Guidelines for place names

Since Wikitree Location Field Style Guide requires use the names of places is native languages as they were known in whatever time period is being looked at ("use their conventions instead of ours") here is a short list of what the place names should look like with time frame they apply to (this goes beyond this project's time frame but the question keeps coming up):

A. Location Fields for Québecois profiles of individuals who were largely born, married or died in Canada[1][2]

1) Historical place name (historical parish)[3], Canada, Nouvelle-France = from about 1520 to the 1760 date of the English conquest.[4][5][6][7]
2) Historical place name (historical parish)[3], Canada = from 1760 to 1763, when the colony was under military rule and no longer factually part of New France.
3) Historical place name (historical parish)[3], Province of Quebec or Province de Québec[8] = from 1763 to 1791, the combined geographic coverage of which essentially comprised of the southern portions of modern-day provinces of Québec and Ontario.
4) Historical place name (historical parish)[3], Bas-Canada/Lower Canada = 1791-1841 or 1791 -1867[9], which period is concurrent to Haut-Canada/Upper Canada, their combined territory being split into the modern-day provinces of Québec and Ontario.
5) Historical place name (historical parish)[3], Canada-Est/Canada-East/Canada-West = 1841-1849 (Bas-Canada - Haut-Canada are still being used concurrently with Canada-East/Canada-West appellation, and in 1849 Canada-East/Canada-West reverted to Bas-Canada - Haut-Canada designations). See Article Wikipédia « Canada-Est ». Basically Canada-East/Canada-West were mainly for administrative usage. 1843 saw the ad-hoc reinstatement of the Bas-Canada - Haut-Canada appellation, which parliament made legal in 1849.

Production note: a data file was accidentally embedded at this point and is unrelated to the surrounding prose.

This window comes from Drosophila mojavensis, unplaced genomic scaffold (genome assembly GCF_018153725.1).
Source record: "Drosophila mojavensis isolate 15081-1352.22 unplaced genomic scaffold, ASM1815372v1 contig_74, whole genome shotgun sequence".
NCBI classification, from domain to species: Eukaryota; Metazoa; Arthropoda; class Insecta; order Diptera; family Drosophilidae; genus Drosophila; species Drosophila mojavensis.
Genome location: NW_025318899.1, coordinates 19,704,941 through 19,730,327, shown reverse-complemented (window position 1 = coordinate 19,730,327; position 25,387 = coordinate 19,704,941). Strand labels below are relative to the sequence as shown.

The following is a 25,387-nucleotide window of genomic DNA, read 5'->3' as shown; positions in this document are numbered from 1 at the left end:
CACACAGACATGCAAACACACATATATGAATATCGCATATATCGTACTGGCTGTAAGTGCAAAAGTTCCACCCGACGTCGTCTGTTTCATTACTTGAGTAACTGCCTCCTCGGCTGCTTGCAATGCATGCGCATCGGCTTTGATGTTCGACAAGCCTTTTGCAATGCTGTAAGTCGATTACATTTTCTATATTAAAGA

6) Historical place name (historical parish)[3], Bas-Canada/Lower-Canada = 1843-1867, this period also being applicable to Upper-Canada for Ontario profiles.
7) Historical place name (historical parish)[3], Québec, Canada = 1867 to now.

Table of selected Library and Archives Canada Geographic Coverage terms

ItemAppellation Geographic Coverage termDescriptionOptional?
Amérique du Nord britanniqueBritish North America1761-1867No
CanadaCanadaDepuis / since 1867No
5Canada-EstCanada East1842-1867Yes, incl. in item 6) by preference
5Canada-OuestCanada West1842-1867Yes, incl. in item 6) by preference
6Bas-CanadaLower Canada1791-1867Generally part of item 5)
1Nouvelle-FranceNew France~ / c1520-1761Generally incl. as part of item 2)
Territoires du Nord-OuestNorthwest TerritoriesToutes les périodes / All time periodsNo
7OntarioOntarioDepuis / since 1867No
5Province du CanadaProvince of Canada1842-1867Generally incl. as part of item 6)
7QuébecQuebecDepuis / since 1867No
6Haut-Canada Upper Canada1791-1867Generally part of item 5)

For simplication purposes, it is accordingly recommended that 2) and 5) be treated as optional, for information only, items that are to instead be treated by preference for inclusion as part of items 1) & 6), respectively.

B. Location Fields for profiles of Québecois individuals who were born (and possible married or died) in Europe

The vast majority of Québecois individuals born in Europe were born in France in the 17th and 18th centuries before 1790, shortly after the French Revolution when the establishment of the system of départements superseded the system of provinces, In both cases, the location field convention uses the following simplified convention versions derived by combining PRDH's List of pioneers, Fichier Origine and originis.ca « Liste des paroisses » conventions -